At the beginning of Chapter 9, there is "a separate peace" created within Gene, who is deceived by his own happiness because
...surrounding world confusion found no reflection inside me. So I ceased to have any real sense of it.
Likewise, Leper Lepellier senses no real war. Leper is absorbed in only "his snails and beaver dams"; he has slept on the top of Mount Katahdin in Maine, the point where the rising sun first strikes American territory. So, when a recruiter from the United States ski troops comes to the school and shows a film to the seniors which depicts troopers in pure white, "silent as angels," with the cleanest image of war that Gene can imagine, Leper becomes enthralled,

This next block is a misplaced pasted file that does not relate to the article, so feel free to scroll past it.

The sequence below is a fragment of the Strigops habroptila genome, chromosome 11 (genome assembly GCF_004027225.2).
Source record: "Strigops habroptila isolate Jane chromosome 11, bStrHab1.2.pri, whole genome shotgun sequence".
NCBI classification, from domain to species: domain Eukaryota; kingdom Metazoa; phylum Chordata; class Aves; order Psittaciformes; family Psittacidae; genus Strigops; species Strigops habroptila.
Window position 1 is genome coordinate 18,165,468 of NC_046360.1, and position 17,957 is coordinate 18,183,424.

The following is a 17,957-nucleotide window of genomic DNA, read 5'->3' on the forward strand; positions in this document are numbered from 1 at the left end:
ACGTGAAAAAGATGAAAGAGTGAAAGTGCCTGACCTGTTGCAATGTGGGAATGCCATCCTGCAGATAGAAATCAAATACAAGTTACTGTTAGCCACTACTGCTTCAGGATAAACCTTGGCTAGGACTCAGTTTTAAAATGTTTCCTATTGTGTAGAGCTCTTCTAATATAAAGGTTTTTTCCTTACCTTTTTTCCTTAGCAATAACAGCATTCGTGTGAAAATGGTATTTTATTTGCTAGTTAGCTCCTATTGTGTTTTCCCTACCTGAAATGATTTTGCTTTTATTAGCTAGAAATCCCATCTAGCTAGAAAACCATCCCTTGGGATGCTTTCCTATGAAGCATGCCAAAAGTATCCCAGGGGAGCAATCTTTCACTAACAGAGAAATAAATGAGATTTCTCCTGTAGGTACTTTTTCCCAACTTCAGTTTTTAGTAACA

...this cool, clen response to war glided straight into Leper's Vermont heart.
He concludes at the end of the film that the swift skiers are proof of nature's survival of the fittest. He, therefore, fits the war into his interest in nature,
"I'm almost glad this war came along. It's like a test, isn't it, and only the things and the people who've been evolving the right way survive."
The war, then, becomes for Leper an experiment in natural selection; for it, like everything "has to evolve or else it perishes," he says.